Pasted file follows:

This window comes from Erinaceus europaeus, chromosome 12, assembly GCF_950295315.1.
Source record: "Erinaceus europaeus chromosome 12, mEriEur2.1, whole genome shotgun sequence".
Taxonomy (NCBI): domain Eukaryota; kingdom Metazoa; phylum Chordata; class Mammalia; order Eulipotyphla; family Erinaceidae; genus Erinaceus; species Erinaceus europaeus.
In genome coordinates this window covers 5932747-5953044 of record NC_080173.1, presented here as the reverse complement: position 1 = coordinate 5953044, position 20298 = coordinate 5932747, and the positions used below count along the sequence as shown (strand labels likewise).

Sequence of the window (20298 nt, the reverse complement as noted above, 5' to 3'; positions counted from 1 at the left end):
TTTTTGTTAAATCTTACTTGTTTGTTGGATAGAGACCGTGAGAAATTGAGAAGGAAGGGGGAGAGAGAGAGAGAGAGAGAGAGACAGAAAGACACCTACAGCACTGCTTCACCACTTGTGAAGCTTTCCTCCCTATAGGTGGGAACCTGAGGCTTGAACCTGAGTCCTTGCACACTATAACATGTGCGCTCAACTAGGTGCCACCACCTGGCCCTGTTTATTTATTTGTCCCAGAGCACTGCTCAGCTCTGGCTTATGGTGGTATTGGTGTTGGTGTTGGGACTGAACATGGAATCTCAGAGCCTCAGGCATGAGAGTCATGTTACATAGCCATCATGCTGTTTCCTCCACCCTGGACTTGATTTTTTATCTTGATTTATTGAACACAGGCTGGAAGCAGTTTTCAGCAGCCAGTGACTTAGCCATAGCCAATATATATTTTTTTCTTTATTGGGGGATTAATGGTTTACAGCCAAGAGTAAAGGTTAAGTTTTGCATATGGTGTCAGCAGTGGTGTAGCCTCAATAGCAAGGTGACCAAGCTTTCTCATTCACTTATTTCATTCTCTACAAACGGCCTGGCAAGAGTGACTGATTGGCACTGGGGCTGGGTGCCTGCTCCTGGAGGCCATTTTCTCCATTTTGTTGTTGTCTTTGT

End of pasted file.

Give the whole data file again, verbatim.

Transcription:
This window comes from Erinaceus europaeus, chromosome 12, assembly GCF_950295315.1.
Source record: "Erinaceus europaeus chromosome 12, mEriEur2.1, whole genome shotgun sequence".
Taxonomy (NCBI): domain Eukaryota; kingdom Metazoa; phylum Chordata; class Mammalia; order Eulipotyphla; family Erinaceidae; genus Erinaceus; species Erinaceus europaeus.
In genome coordinates this window covers 5932747-5953044 of record NC_080173.1, presented here as the reverse complement: position 1 = coordinate 5953044, position 20298 = coordinate 5932747, and the positions used below count along the sequence as shown (strand labels likewise).

Sequence of the window (20298 nt, the reverse complement as noted above, 5' to 3'; positions counted from 1 at the left end):
TTTTTGTTAAATCTTACTTGTTTGTTGGATAGAGACCGTGAGAAATTGAGAAGGAAGGGGGAGAGAGAGAGAGAGAGAGAGAGACAGAAAGACACCTACAGCACTGCTTCACCACTTGTGAAGCTTTCCTCCCTATAGGTGGGAACCTGAGGCTTGAACCTGAGTCCTTGCACACTATAACATGTGCGCTCAACTAGGTGCCACCACCTGGCCCTGTTTATTTATTTGTCCCAGAGCACTGCTCAGCTCTGGCTTATGGTGGTATTGGTGTTGGTGTTGGGACTGAACATGGAATCTCAGAGCCTCAGGCATGAGAGTCATGTTACATAGCCATCATGCTGTTTCCTCCACCCTGGACTTGATTTTTTATCTTGATTTATTGAACACAGGCTGGAAGCAGTTTTCAGCAGCCAGTGACTTAGCCATAGCCAATATATATTTTTTTCTTTATTGGGGGATTAATGGTTTACAGCCAAGAGTAAAGGTTAAGTTTTGCATATGGTGTCAGCAGTGGTGTAGCCTCAATAGCAAGGTGACCAAGCTTTCTCATTCACTTATTTCATTCTCTACAAACGGCCTGGCAAGAGTGACTGATTGGCACTGGGGCTGGGTGCCTGCTCCTGGAGGCCATTTTCTCCATTTTGTTGTTGTCTTTGT